Why change? This question comes up every time we consider a change in our department. Imagine what our department would be like without change. Fifty years ago, in 1967, J. Leonard Goldner became chief of the Division of Orthopaedic Surgery; let’s imagine what he would think if he traveled ahead in time 50 years to 2017. Today’s Duke would look to him like science fiction.
Care is very different than it was in 1967: there is a computer in every care environment and we communicate with smart phones, MRI and CT scans provide three-dimensional imaging in ways that could only be imagined 50 years ago, bone cement and modern arthroplasty were not yet available in most institutions, and there was no arthroscopic or segmental spine instrumentation. Patients were treated for many of the orthopaedic manifestations of polio, Duchene muscular dystrophy, and rheumatoid arthritis that are now rare in an era of improved drug therapies. Our patients receive more effective therapies and spend substantially less time in the hospital. These advances only happened by changing the way we do things; taking advantage of new technologies, having a better understanding of pathophysiology, using new drugs and instrumentation, and modifying care to meet the needs of patients in today's world.
Today, Duke Orthopaedics has ten times more faculty than it did in 1967. In addition, we have a much more diverse representation of orthopaedic residents and faculty. Residents participate in a match and are not on call every other night, faculty supervise trainees more closely, and we have fellows in multiple subspecialties. Further, residents start their orthopaedic training directly out of medical school instead of spending time in a surgery residency.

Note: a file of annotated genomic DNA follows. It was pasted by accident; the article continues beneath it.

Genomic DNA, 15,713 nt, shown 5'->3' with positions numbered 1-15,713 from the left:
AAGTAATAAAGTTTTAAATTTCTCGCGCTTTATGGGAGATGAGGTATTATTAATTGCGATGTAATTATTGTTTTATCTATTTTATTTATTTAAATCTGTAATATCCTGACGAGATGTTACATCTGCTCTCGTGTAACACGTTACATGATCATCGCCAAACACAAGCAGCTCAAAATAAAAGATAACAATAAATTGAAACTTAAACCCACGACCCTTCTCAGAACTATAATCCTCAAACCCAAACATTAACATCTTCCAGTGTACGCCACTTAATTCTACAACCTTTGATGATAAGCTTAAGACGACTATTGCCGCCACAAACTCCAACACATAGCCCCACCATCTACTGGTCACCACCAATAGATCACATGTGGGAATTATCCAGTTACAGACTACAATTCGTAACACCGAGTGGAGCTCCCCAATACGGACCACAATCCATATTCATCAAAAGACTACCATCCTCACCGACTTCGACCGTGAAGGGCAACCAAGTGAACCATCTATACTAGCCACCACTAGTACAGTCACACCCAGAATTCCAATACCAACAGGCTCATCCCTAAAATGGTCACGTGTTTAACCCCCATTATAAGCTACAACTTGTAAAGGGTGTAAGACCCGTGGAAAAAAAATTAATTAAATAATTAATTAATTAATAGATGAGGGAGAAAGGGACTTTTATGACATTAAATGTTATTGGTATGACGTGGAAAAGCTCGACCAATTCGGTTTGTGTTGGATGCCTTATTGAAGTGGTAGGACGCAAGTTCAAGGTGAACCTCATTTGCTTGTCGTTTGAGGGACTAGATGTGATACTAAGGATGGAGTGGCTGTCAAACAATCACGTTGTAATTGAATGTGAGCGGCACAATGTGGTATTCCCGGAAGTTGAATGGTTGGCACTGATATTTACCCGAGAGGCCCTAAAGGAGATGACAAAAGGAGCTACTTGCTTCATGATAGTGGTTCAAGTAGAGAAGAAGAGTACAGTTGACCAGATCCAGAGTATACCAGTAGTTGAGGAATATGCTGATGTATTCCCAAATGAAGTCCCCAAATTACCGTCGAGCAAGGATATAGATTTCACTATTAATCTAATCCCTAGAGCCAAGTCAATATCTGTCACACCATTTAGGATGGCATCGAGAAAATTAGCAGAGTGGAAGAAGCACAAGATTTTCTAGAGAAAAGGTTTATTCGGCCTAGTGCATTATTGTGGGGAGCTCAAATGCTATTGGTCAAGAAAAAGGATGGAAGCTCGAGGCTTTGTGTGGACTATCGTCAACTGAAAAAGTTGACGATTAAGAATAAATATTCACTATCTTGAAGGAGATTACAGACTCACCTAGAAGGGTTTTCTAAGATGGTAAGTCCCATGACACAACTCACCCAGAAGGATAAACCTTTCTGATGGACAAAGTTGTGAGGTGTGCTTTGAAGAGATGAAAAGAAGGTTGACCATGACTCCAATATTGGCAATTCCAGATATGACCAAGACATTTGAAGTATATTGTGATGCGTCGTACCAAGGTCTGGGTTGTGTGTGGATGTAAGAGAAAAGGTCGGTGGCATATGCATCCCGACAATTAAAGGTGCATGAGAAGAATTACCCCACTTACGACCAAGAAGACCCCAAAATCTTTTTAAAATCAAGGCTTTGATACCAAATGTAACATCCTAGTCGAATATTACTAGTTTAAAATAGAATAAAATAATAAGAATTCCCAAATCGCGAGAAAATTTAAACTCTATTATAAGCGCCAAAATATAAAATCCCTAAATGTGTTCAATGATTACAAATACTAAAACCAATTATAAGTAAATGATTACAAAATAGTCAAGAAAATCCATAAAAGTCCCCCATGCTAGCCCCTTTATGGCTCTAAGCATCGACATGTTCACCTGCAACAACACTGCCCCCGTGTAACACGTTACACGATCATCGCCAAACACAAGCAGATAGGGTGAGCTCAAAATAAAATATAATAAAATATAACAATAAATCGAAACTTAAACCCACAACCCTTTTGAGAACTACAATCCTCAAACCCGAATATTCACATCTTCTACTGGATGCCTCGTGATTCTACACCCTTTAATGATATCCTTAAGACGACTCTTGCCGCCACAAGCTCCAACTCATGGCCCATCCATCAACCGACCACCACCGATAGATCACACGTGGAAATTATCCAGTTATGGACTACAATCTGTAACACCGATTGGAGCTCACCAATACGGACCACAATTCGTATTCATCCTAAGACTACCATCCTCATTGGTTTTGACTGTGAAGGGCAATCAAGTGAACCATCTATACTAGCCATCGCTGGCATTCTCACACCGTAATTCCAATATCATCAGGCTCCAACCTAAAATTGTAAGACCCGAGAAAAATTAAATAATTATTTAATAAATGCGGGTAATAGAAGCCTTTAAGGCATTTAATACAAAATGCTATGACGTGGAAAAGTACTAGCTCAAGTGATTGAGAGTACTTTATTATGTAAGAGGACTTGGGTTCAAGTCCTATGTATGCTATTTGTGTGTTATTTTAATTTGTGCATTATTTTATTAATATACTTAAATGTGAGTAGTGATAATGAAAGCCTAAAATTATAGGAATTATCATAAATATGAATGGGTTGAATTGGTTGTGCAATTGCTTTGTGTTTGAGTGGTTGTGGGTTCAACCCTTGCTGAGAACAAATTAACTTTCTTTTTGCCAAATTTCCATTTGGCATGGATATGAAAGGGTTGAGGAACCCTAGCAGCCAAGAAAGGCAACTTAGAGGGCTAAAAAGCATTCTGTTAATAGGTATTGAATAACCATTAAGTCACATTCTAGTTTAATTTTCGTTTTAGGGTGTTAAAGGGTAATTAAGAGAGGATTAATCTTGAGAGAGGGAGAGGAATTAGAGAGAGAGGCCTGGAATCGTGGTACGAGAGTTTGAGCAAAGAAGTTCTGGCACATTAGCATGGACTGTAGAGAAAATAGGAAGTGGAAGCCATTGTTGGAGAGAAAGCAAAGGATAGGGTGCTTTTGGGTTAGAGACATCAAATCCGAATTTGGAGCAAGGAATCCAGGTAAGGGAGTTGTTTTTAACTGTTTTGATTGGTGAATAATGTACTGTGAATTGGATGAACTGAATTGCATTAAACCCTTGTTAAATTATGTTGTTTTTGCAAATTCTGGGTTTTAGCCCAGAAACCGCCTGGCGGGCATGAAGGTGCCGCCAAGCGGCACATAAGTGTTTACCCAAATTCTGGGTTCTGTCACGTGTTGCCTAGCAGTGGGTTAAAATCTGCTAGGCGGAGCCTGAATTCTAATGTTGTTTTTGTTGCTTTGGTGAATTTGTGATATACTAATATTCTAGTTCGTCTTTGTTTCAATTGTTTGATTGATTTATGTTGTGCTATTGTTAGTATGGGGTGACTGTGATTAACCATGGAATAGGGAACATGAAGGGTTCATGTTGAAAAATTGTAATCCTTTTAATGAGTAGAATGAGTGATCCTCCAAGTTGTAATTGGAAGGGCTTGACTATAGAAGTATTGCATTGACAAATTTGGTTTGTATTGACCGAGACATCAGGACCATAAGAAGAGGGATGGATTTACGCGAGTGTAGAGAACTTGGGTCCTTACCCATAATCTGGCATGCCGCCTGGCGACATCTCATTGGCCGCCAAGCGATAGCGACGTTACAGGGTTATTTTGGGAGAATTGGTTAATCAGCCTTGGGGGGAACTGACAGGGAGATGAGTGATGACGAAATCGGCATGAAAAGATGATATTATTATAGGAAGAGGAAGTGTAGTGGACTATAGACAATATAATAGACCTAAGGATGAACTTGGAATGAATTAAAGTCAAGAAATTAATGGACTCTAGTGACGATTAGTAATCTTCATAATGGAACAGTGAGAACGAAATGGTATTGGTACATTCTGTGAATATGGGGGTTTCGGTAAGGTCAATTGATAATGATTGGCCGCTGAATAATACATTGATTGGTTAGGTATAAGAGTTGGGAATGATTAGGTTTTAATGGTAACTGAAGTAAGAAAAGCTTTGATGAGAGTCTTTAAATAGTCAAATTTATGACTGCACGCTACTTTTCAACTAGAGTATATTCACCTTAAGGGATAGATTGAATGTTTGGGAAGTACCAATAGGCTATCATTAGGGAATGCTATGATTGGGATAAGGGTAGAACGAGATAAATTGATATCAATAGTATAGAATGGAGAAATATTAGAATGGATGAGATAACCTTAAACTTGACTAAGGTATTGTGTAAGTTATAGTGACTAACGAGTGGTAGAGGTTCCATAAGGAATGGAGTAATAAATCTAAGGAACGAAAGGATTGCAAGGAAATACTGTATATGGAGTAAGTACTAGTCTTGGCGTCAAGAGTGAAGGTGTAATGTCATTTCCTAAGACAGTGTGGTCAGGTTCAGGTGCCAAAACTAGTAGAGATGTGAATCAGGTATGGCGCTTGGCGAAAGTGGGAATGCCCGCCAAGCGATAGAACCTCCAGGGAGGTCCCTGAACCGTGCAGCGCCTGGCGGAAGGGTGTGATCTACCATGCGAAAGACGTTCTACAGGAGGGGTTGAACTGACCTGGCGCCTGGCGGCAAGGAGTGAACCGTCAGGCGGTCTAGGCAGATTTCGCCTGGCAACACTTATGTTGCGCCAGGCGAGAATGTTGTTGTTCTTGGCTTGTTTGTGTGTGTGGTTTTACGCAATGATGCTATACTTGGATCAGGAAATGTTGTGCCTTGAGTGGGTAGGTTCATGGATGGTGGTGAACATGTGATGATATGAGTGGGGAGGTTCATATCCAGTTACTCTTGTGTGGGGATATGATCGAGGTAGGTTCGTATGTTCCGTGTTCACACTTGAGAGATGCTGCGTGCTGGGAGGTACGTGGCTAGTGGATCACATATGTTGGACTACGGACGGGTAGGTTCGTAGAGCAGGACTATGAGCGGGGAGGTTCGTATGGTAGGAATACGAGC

The world seems to be changing faster and faster in all aspects of our lives. Institutions that are nimble and can keep ahead of changes in the environment flourish in changing times, while those that are slow to change do not. It is no different in health care, where a better understanding of pathophysiology, new drugs, new technology, changes in patient desires, and changes in healthcare financing are all driving rapid change.
Duke Orthopaedics is well poised to anticipate and meet the changes in our environment; to position ourselves as leaders in charting the future of orthopaedics. Under the leadership of Chad Mather, our newly appointed Vice Chair of Practice Innovation, and Janet Prvu Bettger, our Director of Health Policy and Implementation Research, we are starting several new practice pilots, including developing a Practice Innovation Unit to pilot new care delivery methods. These initiatives will allow us to rapidly pilot new care delivery models, and to export those that are improvements to become standards of care.
In a similar way, our educational programs are changing to meet challenges in the current environment. Limited work hours, increased time spent on the electronic medical record, and decreased opportunities for independent practice are changing the way we can educate the next generation of orthopaedic surgeons. Under the leadership of Brian Brigman, our Program Director, and Fraser Leversedge, our Vice Chair of Education, our residency curriculum is changing so that we can maintain the critical educational aspects and camaraderie that is the hallmark of the Duke Orthopaedic residency.
Research is the foundation from which changes in care develop. To meet the rapidly changing basic and clinical science environments, we organized our research into five themes, ranging from cell biology to implementation research. Each theme was developed in collaboration with a fundamental research program, providing access to the vast expertise at Duke.
Why change? Because change is part of the evolution of care, education, and research; ultimately resulting in improving outcomes for our patients. By leading the way in change, Duke is well-positioned to lead the way in plotting the future course for orthopaedics. Just as Dr. Goldner would have thought of the Duke Orthopaedics of today as science fiction 50 years ago, one can only imagine what Duke Orthopaedics will look like 50 years from now.